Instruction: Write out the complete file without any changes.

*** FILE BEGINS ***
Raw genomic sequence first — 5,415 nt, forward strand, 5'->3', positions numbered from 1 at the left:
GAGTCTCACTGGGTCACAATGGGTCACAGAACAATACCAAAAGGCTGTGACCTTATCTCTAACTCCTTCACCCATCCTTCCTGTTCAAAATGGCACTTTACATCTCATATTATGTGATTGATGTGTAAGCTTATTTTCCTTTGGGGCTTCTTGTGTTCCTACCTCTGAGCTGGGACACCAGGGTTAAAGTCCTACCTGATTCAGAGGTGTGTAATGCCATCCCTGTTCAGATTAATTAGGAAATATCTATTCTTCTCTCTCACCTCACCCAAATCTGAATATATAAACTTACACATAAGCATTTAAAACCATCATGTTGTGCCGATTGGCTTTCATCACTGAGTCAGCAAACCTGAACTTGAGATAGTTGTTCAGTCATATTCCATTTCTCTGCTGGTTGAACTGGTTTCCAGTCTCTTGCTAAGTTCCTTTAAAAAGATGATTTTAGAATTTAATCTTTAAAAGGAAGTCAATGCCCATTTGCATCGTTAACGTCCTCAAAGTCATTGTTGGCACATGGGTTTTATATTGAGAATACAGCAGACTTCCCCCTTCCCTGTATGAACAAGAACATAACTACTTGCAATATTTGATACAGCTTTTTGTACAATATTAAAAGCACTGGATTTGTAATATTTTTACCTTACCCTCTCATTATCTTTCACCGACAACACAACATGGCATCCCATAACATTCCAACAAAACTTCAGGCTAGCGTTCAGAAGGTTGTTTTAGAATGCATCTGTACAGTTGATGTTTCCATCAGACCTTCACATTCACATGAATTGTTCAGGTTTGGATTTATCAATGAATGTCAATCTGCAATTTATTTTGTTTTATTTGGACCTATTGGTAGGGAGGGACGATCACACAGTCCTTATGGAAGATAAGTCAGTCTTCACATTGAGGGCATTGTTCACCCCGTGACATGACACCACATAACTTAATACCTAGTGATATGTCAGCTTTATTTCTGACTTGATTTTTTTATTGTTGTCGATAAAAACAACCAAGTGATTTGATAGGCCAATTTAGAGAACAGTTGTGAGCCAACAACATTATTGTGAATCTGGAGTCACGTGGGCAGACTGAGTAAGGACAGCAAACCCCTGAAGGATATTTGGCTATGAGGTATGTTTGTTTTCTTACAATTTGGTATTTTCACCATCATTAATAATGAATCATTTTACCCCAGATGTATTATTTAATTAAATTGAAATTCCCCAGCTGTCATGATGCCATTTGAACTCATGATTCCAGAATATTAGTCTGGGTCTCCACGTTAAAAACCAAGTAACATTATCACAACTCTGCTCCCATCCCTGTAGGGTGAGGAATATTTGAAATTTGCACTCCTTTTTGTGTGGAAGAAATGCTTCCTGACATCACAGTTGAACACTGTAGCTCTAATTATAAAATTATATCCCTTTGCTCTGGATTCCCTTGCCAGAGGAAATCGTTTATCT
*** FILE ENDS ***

Raw genomic sequence first — 5,415 nt, forward strand, 5'->3', positions numbered from 1 at the left:
GAGTCTCACTGGGTCACAATGGGTCACAGAACAATACCAAAAGGCTGTGACCTTATCTCTAACTCCTTCACCCATCCTTCCTGTTCAAAATGGCACTTTACATCTCATATTATGTGATTGATGTGTAAGCTTATTTTCCTTTGGGGCTTCTTGTGTTCCTACCTCTGAGCTGGGACACCAGGGTTAAAGTCCTACCTGATTCAGAGGTGTGTAATGCCATCCCTGTTCAGATTAATTAGGAAATATCTATTCTTCTCTCTCACCTCACCCAAATCTGAATATATAAACTTACACATAAGCATTTAAAACCATCATGTTGTGCCGATTGGCTTTCATCACTGAGTCAGCAAACCTGAACTTGAGATAGTTGTTCAGTCATATTCCATTTCTCTGCTGGTTGAACTGGTTTCCAGTCTCTTGCTAAGTTCCTTTAAAAAGATGATTTTAGAATTTAATCTTTAAAAGGAAGTCAATGCCCATTTGCATCGTTAACGTCCTCAAAGTCATTGTTGGCACATGGGTTTTATATTGAGAATACAGCAGACTTCCCCCTTCCCTGTATGAACAAGAACATAACTACTTGCAATATTTGATACAGCTTTTTGTACAATATTAAAAGCACTGGATTTGTAATATTTTTACCTTACCCTCTCATTATCTTTCACCGACAACACAACATGGCATCCCATAACATTCCAACAAAACTTCAGGCTAGCGTTCAGAAGGTTGTTTTAGAATGCATCTGTACAGTTGATGTTTCCATCAGACCTTCACATTCACATGAATTGTTCAGGTTTGGATTTATCAATGAATGTCAATCTGCAATTTATTTTGTTTTATTTGGACCTATTGGTAGGGAGGGACGATCACACAGTCCTTATGGAAGATAAGTCAGTCTTCACATTGAGGGCATTGTTCACCCCGTGACATGACACCACATAACTTAATACCTAGTGATATGTCAGCTTTATTTCTGACTTGATTTTTTTATTGTTGTCGATAAAAACAACCAAGTGATTTGATAGGCCAATTTAGAGAACAGTTGTGAGCCAACAACATTATTGTGAATCTGGAGTCACGTGGGCAGACTGAGTAAGGACAGCAAACCCCTGAAGGATATTTGGCTATGAGGTATGTTTGTTTTCTTACAATTTGGTATTTTCACCATCATTAATAATGAATCATTTTACCCCAGATGTATTATTTAATTAAATTGAAATTCCCCAGCTGTCATGATGCCATTTGAACTCATGATTCCAGAATATTAGTCTGGGTCTCCACGTTAAAAACCAAGTAACATTATCACAACTCTGCTCCCATCCCTGTAGGGTGAGGAATATTTGAAATTTGCACTCCTTTTTGTGTGGAAGAAATGCTTCCTGACATCACAGTTGAACACTGTAGCTCTAATTATAAAATTATATCCCTTTGCTCTGGATTCCCTTGCCAGAGGAAATCGTTTATCT